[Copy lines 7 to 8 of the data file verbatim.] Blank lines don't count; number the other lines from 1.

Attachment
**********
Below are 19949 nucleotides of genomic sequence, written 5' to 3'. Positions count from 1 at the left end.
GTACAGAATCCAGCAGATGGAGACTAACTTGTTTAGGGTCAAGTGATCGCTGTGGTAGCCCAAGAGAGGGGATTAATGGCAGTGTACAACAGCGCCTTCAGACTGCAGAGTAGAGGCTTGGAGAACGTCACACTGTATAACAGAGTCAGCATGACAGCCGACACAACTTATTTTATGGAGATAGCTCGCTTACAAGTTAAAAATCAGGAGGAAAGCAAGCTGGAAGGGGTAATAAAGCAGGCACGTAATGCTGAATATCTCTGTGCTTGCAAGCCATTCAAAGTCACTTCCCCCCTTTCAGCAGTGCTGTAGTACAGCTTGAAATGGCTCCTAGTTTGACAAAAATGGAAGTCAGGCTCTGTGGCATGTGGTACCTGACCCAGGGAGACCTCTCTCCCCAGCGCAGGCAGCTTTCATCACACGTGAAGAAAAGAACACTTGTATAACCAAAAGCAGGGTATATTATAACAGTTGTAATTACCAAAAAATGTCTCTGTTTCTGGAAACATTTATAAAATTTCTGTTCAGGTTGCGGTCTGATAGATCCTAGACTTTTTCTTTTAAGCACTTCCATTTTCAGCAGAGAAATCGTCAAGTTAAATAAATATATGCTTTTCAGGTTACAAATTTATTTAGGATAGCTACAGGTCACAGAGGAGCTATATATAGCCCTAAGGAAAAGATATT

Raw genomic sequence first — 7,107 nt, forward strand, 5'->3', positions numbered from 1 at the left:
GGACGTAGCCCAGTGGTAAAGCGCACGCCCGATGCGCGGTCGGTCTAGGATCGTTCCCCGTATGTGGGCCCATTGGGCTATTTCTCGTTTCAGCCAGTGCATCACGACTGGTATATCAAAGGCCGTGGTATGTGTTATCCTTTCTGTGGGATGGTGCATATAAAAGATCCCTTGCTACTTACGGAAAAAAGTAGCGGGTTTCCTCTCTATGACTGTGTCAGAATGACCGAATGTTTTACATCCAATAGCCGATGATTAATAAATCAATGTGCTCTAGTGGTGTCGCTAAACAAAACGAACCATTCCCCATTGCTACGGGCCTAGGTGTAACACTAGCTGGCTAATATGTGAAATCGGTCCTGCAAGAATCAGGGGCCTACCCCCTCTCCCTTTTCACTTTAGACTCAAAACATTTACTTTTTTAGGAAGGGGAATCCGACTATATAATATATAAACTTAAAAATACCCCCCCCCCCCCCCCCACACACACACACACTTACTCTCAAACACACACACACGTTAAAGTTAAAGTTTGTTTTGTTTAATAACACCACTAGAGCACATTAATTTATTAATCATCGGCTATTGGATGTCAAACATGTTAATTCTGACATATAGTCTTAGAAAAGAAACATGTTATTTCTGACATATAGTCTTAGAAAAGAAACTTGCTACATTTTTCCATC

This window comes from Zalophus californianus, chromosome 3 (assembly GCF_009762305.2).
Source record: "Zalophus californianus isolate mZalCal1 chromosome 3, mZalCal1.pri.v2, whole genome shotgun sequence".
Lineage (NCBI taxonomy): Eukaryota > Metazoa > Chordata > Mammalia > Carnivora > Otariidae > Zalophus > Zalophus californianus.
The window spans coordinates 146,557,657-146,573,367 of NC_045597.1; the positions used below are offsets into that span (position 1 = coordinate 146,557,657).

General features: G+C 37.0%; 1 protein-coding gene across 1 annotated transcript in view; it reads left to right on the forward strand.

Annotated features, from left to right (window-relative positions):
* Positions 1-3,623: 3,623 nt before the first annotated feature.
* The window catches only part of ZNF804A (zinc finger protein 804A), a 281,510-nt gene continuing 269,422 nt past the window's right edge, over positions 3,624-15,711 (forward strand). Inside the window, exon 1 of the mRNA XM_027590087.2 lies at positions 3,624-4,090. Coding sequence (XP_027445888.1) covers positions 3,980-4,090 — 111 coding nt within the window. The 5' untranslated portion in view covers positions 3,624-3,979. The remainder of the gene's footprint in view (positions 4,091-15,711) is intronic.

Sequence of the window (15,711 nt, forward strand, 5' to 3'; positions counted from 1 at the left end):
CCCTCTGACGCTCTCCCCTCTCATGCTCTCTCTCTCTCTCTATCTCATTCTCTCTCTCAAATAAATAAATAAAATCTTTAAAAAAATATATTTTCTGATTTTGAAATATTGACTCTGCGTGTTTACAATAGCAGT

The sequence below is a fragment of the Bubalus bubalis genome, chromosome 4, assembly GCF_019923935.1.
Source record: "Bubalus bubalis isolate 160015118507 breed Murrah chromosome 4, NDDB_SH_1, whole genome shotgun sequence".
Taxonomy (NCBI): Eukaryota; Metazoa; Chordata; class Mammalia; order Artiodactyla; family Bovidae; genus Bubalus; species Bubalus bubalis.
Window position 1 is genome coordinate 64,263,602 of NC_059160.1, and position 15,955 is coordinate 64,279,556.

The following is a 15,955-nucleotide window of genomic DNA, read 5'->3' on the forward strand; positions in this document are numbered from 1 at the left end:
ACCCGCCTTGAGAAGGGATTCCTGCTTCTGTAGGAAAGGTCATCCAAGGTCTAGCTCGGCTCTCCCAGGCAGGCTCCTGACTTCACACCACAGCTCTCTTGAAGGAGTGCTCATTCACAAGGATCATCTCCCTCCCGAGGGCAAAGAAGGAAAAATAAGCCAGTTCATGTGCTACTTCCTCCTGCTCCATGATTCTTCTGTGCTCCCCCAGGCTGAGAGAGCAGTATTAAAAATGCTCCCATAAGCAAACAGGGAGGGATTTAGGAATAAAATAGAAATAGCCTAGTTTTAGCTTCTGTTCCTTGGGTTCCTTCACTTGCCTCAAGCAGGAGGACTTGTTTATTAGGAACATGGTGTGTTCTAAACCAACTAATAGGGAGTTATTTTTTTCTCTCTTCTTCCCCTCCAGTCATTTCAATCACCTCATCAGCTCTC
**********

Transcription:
Lineage (NCBI taxonomy): Eukaryota > Metazoa > Chordata > Mammalia > Carnivora > Otariidae > Zalophus > Zalophus californianus.
The window spans coordinates 146,557,657-146,573,367 of NC_045597.1; the positions used below are offsets into that span (position 1 = coordinate 146,557,657).